Rates of fruit and vegetable consumption are particularly poor among children from low-income families. Low intake of fruits and vegetables can be a consequence of food insecurity—the disruption of food intake or eating patterns because of lack of money and other resources. Food insecurity affected 31% of children in Philadelphia in 2020, and rates worsened during the COVID-19 pandemic.
Public assistance programs, such as the Special Supplemental Nutrition Program for Women, Infants, and Children (WIC), improve produce access and increase food security among populations with low incomes. However, these programs are often underused, with only 50% of those eligible in Pennsylvania participating in WIC in 2022.
Further, only half of those who participate in WIC redeem Farmers’ Market Nutrition Program (FMNP) vouchers, which provide additional funds to purchase produce from farmers’ markets. In Philadelphia, WIC redemption and FMNP voucher redemption remain below the national average of 57% and 55%, respectively. For example, we learned directly from Philadelphia’s WIC office that the redemption rate for FMNP in the city was 26% in 2018 and plummeted to 17.5% in 2020 during the COVID-19 pandemic.
While there is attention and focus on increasing WIC participation in Pennsylvania, overall participation in the state has declined nearly 25% from 2018 to 2022. This is especially problematic as funding for these programs is tied to participation. Declining enrollment has meant reductions in federal WIC funding to Pennsylvania, weakening resources available for support, outreach and enrollment efforts.
In a recent study, we highlight direct, actionable feedback from WIC-eligible caregivers on barriers to using benefits and how to optimize benefit use to specifically increase produce access—insights we’ll delve into in more detail below.
Major Barriers to Produce Access: Limited Availability, Higher Costs & Lack of Child Care
In our interviews with WIC-eligible caregivers, they described limited produce options in their neighborhood and shared that available produce is of lower quality than produce offered in more affluent areas, making it necessary to travel to other neighborhoods to acquire produce. Additionally, time constraints and higher cost of produce relative to other foods amid competing financial priorities were significant factors affecting access for many caregivers.
Some expressed that junk food and fast food were more affordable and convenient than fresh produce. One caregiver described:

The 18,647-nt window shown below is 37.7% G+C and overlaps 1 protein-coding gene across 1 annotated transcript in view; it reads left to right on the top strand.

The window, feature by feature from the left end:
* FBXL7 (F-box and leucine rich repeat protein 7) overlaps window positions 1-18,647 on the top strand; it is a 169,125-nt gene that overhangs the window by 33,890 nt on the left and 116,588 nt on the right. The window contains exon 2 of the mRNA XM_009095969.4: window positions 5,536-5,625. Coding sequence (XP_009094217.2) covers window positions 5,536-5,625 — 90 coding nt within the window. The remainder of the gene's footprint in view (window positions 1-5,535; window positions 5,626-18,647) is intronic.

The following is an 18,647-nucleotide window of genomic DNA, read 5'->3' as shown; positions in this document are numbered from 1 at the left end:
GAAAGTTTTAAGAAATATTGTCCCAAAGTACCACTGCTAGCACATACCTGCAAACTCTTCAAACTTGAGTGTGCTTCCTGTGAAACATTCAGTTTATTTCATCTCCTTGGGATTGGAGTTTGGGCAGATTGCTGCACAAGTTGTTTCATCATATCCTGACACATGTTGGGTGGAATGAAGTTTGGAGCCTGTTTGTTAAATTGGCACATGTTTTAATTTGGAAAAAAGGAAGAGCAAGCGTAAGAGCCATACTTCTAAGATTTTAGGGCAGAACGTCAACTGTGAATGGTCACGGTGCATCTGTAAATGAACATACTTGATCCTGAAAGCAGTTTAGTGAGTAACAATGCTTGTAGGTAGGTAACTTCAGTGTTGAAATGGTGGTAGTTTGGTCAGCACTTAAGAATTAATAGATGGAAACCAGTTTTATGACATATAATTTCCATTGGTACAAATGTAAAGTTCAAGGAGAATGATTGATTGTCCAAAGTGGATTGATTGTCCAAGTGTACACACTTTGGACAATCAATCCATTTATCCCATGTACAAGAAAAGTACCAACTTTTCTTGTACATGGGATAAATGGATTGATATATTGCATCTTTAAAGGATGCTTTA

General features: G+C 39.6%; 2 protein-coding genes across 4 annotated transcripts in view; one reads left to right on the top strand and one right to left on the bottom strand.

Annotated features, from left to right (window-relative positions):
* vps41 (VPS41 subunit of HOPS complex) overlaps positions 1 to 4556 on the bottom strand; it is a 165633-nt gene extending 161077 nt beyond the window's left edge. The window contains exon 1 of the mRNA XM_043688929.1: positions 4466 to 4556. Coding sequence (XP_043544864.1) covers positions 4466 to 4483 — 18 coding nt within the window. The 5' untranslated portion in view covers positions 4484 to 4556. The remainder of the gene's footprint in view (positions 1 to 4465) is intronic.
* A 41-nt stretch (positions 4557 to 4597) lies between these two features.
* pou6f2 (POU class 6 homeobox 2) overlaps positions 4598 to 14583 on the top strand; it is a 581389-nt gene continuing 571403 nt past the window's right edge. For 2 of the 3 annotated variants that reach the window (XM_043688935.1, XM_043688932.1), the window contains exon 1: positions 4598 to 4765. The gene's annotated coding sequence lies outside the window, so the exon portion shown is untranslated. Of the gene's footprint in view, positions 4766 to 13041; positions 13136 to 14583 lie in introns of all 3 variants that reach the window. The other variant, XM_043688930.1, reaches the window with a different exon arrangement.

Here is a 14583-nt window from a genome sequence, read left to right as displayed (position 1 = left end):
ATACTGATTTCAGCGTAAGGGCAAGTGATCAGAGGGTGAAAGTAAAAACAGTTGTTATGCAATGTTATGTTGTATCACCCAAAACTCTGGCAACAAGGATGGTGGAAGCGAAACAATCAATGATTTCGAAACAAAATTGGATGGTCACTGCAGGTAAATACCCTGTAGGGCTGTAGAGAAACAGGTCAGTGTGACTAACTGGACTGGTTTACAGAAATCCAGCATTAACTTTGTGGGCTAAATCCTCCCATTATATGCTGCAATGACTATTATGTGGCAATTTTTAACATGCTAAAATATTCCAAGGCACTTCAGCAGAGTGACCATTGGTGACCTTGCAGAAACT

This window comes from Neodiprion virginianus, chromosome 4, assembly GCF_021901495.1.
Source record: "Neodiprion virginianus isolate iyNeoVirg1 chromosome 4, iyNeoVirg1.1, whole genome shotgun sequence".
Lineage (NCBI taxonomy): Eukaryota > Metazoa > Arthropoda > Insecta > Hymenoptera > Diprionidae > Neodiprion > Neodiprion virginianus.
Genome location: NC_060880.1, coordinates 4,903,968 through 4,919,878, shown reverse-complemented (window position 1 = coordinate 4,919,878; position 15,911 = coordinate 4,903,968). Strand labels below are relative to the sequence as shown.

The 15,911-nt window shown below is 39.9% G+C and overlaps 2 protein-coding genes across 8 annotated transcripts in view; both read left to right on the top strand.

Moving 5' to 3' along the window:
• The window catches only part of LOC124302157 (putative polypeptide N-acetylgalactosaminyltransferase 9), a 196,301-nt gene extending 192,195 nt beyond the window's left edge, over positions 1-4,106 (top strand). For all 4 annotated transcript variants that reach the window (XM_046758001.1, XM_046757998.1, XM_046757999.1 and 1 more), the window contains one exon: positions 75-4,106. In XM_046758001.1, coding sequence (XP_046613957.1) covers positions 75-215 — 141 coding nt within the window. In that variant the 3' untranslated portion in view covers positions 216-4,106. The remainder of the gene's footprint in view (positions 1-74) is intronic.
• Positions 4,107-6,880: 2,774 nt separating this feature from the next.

“…the burger is .99 cents. The salad is like $5.49. Which are you going to choose if you’re low income? You’re going to choose the burger for your kids. And then they wonder why kids are so obese. They’re obese because they can’t afford to give them the right fruits and vegetables that they need.”
Many caregivers also reported difficulty finding child care as a barrier to being able to go to the store or market. Caregivers noted that traveling and shopping with young children created challenges to obtaining produce.
Caregivers are Aware of FMNP but are Unable to Regularly Access Farmers’ Markets
Most caregivers in our study and those included in a recent report as well as in community sessions conducted by Thriving PA stated that they were aware of FMNP and considered it a strength of the WIC program, but they found it challenging to access the markets. Caregivers noted that the markets were located far from them and required access to a car.
Furthermore, parking costs and limited market hours were prohibitive to using them regularly. One caregiver commented:
“At least having one in the city instead of so far away where people have to pay more money to get to…and then we got to end up paying for parking. There’s a lot that goes with it.”
Several caregivers mentioned that they would like to use their FMNP benefits to purchase produce in grocery stores rather than at farmers’ markets alone.
What would an ideal food program look like?
Participants described an ideal food program as one that would include:
- an option for delivery,
- a wide variety of fruits and vegetables, and
- provision of recipes and produce-oriented children’s activities.
Previous studies that piloted online ordering and home delivery demonstrate high acceptability among WIC-eligible participants. Additionally, participants suggested that a program would be most helpful if it was free or covered by benefits.
Based on these findings, our key takeaway was that expansion of delivery-based grocery options that are covered wholly or partially by WIC benefits may be an ideal next step in facilitating access to fresh produce and addressing food insecurity among WIC-eligible families.
Still, our team wanted to learn more. Informed by caregiver preference, we recently partnered with local community organizations to create a low-cost produce delivery program and studied the effect of its pricing structure on participation. We will describe the results of this pilot program in a future publication. In addition, we need more large-scale studies on acceptability, feasibility, and effectiveness of produce delivery options that increase produce access and use of benefits among WIC-eligible families to inform federal food benefit programs and improve long-term health among this population.